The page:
The world of Motor City real estate is no stranger to opulent, turreted paeans of the city's industrial heyday, but Curbed Detroit recently presented one that blows the rest out of the water. Built in 1892, the Hecker-Smiley Mansion was originally the family home of railroad tycoon Frank J. Hecker, who hired architect Louis Kamper to design the French Renaissance chateau equivalent of Scrooge McDuck doing backstrokes in a giant pool of money. Listed at a mere $2.8M after asking $3.5M back in 2009, the place contains 49 separate rooms finished in ornate oak, mahogany, and marble spread out over a massive 21,000 square feet, and if that weren't enough, there's a 5,700-square-foot carriage house out back. The sprawling manse currently serves as the office of Charfoos & Christensen, a law firm that shelled out over a million dollars to renovate it back in 1991. Head over to Curbed Detroit for the full low-down, or check out a few massively enviable rooms in the photos below.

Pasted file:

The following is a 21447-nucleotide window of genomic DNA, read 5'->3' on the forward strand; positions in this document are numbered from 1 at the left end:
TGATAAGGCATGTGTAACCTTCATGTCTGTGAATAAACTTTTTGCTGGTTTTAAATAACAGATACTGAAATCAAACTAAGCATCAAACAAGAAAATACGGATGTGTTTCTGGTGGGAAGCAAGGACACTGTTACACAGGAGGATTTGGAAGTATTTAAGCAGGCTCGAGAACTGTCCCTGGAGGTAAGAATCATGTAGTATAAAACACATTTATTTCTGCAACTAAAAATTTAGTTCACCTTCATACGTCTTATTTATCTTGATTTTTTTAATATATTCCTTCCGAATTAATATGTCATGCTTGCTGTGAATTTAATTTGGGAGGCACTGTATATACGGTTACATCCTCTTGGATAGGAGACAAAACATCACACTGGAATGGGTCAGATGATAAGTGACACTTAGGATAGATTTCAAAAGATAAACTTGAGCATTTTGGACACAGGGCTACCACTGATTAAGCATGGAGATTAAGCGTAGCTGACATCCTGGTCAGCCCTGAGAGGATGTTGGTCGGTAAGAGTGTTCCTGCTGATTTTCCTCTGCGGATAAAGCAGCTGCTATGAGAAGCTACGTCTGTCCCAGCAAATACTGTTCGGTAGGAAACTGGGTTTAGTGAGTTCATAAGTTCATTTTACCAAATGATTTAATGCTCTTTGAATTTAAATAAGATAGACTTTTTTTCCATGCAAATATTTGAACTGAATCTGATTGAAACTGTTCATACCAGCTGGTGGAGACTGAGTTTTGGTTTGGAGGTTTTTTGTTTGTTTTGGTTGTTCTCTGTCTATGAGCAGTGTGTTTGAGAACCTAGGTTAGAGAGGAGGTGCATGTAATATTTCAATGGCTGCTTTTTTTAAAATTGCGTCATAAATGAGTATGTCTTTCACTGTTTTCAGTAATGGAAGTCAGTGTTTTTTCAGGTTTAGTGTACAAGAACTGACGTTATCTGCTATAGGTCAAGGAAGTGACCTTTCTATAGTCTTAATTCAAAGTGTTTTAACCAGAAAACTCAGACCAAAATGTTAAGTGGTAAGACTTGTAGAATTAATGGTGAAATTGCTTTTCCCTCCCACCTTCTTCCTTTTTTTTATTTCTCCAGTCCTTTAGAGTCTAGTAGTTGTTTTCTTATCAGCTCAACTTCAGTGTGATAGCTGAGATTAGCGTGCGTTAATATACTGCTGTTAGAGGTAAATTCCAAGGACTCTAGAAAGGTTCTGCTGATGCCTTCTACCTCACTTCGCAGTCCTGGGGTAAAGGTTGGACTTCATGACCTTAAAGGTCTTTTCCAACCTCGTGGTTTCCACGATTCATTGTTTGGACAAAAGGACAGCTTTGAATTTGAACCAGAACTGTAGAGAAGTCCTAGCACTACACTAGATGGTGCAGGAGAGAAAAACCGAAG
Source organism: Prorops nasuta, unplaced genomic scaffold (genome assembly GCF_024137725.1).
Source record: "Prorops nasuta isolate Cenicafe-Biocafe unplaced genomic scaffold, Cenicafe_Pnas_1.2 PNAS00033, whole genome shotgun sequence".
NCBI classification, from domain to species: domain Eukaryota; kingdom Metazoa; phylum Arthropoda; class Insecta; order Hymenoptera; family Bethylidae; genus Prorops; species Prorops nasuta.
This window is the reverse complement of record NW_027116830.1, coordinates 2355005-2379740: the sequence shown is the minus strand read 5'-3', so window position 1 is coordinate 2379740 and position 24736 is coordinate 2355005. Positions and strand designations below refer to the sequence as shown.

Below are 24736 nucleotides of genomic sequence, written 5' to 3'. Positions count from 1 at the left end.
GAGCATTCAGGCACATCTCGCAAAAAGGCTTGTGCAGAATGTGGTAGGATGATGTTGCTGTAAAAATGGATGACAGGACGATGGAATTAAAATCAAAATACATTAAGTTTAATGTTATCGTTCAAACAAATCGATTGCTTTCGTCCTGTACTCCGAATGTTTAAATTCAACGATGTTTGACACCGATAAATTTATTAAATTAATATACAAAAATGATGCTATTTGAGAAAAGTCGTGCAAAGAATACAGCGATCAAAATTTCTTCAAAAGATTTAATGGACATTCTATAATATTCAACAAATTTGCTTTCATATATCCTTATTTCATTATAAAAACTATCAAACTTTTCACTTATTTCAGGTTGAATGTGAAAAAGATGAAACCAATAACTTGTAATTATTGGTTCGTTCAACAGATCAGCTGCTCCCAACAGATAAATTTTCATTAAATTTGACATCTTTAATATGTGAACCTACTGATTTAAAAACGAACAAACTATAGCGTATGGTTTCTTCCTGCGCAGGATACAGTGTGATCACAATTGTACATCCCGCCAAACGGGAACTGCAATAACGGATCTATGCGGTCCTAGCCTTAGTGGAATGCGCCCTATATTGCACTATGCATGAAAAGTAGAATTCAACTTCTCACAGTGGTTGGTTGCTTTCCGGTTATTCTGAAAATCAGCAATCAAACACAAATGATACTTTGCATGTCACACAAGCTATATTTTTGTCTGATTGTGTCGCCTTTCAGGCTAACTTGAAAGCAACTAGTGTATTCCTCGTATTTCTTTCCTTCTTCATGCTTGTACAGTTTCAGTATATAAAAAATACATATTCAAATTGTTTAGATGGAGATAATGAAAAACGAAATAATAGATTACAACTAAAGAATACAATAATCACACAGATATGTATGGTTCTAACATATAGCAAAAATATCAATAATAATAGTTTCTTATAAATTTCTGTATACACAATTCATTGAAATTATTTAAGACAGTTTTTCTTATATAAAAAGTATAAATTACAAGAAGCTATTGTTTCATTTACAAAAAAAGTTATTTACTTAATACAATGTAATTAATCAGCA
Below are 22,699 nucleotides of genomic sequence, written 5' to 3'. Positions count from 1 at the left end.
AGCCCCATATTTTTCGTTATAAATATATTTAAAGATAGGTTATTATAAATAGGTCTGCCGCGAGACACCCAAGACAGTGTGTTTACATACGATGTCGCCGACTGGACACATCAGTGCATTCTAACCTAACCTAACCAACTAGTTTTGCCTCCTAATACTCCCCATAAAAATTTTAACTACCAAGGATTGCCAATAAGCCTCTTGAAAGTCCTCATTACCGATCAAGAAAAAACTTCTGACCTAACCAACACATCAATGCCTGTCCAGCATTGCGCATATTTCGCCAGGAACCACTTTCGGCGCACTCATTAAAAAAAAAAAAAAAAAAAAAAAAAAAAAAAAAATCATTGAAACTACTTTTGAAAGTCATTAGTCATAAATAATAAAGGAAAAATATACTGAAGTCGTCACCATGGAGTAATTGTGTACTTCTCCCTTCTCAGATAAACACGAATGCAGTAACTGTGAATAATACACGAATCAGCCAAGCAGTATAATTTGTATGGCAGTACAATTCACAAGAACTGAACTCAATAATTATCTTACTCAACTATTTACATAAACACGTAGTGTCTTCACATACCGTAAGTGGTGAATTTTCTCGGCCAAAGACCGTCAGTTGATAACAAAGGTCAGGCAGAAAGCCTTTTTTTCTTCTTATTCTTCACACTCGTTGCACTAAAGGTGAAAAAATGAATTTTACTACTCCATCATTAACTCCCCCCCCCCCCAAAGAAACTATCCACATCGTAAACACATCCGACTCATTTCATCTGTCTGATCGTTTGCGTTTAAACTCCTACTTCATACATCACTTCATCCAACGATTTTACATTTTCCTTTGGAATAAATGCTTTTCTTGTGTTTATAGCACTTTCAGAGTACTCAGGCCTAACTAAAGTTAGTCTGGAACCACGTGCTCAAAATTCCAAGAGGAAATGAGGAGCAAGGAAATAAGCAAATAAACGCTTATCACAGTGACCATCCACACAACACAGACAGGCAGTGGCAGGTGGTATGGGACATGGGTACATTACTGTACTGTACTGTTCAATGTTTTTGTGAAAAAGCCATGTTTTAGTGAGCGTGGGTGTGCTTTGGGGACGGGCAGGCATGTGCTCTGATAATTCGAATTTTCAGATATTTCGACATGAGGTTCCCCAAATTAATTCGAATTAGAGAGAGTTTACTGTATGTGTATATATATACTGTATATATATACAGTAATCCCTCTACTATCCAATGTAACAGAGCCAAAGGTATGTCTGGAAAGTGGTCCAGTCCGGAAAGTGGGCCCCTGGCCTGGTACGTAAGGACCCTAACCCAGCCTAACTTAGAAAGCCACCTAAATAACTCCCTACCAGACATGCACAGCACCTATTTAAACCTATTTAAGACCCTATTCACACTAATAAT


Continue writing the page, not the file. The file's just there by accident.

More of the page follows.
· One of Detroit's Greatest Mansions is Back on the Market [Curbed Detroit]
· Hecker-Smiley Mansion [LoopNet]